SC: In the history of western architecture, this kind of architectural writing—what we call architectural criticism—arose with the public sphere, alongside newspapers and other modes of more democratic communication. Architects were no longer beholden just to the nobility or to the church, but also to the public at large. And now there’s a fundamental crisis in democratic discourse, as the space to reflect and criticize shrinks everyday—especially in the last thirty years or so—due to the structure of the market and the neoliberal system of value.
BU: The question of writing’s accessibility that Sydney refers to is an interesting one. For instance, short forms of writing are accessible because they can more easily fit into the frameworks of social media that are increasingly defining the public sphere. But these shorter formats can also have the effect of flattening discourse: reducing disciplinary arguments to a quick quip, an image, or a few hundred characters. Although those formats can expand discourse into visible sites that are more immediately political, they can also make longer forms of conversation and more nuanced exchanges impossible.
Pouya Khadem (PK): Scott brought up an interesting point about democratization. Is there a connection between more accessible language and democratization? Is the consumer-driven “accessibility” that happens under capitalism a function of reduced leisure time to read and think?
SC: It’s complicated. The distance between architectural discourse, criticism, practice, and the general public has never been as wide as it is now. As mentioned earlier, architectural criticism was synonymous with public discourse. Through newspapers, socialist journals, and even gatherings in union halls, critics, academics, and practitioners conveyed their thoughts through a language that was accessible to the public. But as the different parts of the discipline have more intensively specialized, a certain language has developed—inevitably—among the experts. As a result, the space for reflecting on architecture has shifted away from publicly accessible media to specialized forums.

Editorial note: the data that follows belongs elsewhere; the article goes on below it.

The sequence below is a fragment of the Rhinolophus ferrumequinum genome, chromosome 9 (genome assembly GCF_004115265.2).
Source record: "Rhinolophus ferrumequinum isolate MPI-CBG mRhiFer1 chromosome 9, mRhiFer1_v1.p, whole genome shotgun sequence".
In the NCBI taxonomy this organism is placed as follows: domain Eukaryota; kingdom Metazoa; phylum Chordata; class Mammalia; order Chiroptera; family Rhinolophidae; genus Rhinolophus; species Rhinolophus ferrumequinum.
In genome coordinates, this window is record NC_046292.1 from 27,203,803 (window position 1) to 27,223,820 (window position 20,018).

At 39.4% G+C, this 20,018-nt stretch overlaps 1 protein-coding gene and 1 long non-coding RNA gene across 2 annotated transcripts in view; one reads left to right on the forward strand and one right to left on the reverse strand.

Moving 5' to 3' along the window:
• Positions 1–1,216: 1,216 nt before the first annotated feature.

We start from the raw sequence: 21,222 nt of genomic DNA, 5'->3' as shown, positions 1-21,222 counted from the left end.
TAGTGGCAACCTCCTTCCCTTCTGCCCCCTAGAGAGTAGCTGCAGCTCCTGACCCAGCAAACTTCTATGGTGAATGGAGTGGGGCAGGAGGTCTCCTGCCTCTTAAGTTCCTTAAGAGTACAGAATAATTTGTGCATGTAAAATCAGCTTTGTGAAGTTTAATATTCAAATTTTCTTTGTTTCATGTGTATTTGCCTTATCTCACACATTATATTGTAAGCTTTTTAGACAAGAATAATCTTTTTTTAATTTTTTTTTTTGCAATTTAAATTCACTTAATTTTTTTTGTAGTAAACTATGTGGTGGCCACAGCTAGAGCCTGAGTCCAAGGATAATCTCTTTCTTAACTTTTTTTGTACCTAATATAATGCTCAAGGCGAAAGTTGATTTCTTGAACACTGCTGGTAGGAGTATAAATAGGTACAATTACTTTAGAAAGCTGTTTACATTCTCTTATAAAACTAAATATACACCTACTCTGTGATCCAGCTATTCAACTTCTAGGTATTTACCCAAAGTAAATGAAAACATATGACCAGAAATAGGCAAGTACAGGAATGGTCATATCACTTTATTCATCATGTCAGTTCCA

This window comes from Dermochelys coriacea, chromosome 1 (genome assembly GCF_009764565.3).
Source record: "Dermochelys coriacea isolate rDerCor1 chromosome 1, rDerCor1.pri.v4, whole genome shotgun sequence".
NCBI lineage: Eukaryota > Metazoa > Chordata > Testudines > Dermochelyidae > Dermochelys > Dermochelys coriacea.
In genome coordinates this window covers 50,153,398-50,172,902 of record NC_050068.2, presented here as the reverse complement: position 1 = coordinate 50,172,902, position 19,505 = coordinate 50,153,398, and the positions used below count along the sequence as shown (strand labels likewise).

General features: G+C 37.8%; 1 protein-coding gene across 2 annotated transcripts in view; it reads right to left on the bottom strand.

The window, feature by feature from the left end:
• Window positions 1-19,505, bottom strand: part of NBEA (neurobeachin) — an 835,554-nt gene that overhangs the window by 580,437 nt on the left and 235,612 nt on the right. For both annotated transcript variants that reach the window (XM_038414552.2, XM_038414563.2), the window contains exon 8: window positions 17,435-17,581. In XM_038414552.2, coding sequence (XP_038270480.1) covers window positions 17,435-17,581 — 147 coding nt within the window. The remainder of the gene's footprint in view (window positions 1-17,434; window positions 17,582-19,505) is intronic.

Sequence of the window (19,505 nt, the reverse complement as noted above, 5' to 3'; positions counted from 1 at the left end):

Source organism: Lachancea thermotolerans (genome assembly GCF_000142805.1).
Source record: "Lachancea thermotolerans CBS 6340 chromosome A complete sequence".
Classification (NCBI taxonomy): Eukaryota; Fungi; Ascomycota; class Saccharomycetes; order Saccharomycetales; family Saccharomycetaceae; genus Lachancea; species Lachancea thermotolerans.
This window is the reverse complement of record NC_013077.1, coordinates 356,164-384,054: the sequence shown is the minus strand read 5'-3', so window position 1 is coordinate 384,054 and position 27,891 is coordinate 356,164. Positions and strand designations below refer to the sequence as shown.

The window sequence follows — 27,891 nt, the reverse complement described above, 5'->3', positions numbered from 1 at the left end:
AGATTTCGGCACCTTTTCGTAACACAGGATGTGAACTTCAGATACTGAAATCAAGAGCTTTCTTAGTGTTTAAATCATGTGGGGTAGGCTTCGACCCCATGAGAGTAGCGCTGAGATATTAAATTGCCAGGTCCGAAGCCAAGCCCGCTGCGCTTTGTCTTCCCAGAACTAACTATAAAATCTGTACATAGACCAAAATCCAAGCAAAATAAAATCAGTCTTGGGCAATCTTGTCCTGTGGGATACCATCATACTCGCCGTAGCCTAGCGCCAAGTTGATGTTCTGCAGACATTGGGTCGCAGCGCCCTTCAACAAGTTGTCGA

SS: It makes me wonder to what extent the journalist serves as translator between the architect and the public. Communication about built works have been increasingly taken over by firms’ marketing and public relations departments. But in order to connect readers and writers, we need authors who can speak about architecture in plain language. The needlessly academic jargon prevalent in architectural writing is a barrier to growing an audience outside the profession. This hinders the public’s ability to engage in this discourse in meaningful ways.